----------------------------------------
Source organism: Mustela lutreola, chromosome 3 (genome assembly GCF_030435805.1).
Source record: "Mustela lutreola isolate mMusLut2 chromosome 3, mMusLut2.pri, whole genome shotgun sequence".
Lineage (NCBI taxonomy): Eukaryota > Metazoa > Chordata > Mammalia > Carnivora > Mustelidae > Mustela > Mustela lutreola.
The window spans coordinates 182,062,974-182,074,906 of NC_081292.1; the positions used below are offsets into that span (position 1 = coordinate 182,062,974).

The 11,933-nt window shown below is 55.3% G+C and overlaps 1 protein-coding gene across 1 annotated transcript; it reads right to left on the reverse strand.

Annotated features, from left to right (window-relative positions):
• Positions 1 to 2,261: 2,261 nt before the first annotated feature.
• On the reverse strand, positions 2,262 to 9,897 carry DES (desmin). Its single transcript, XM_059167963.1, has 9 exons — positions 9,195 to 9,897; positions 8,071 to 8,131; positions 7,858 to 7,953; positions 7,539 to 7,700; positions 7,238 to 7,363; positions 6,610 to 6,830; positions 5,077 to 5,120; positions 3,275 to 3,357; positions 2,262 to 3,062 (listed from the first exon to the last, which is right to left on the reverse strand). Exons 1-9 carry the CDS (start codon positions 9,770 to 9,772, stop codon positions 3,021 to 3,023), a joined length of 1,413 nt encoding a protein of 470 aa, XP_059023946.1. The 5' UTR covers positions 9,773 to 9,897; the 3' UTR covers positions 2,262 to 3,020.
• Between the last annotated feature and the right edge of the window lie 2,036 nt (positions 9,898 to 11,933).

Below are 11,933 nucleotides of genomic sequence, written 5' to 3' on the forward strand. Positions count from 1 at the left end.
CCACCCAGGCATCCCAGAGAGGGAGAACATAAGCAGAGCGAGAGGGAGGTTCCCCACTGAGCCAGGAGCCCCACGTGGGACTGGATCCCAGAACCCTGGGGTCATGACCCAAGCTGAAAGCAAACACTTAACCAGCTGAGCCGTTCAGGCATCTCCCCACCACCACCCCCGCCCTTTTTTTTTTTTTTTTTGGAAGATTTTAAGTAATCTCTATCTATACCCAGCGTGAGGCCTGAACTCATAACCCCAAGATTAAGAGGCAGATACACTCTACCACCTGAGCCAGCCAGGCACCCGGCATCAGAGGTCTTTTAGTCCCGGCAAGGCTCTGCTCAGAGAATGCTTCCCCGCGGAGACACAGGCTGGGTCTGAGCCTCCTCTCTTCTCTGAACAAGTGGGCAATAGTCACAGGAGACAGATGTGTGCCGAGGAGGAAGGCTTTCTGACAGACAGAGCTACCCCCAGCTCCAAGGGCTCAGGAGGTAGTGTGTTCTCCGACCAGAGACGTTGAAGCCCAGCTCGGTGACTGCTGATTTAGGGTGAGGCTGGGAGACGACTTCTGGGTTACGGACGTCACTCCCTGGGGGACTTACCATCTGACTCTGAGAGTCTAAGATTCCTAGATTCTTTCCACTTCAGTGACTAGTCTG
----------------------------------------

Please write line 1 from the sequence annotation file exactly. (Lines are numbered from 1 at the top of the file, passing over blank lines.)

Source organism: Mustela lutreola, chromosome 3 (genome assembly GCF_030435805.1).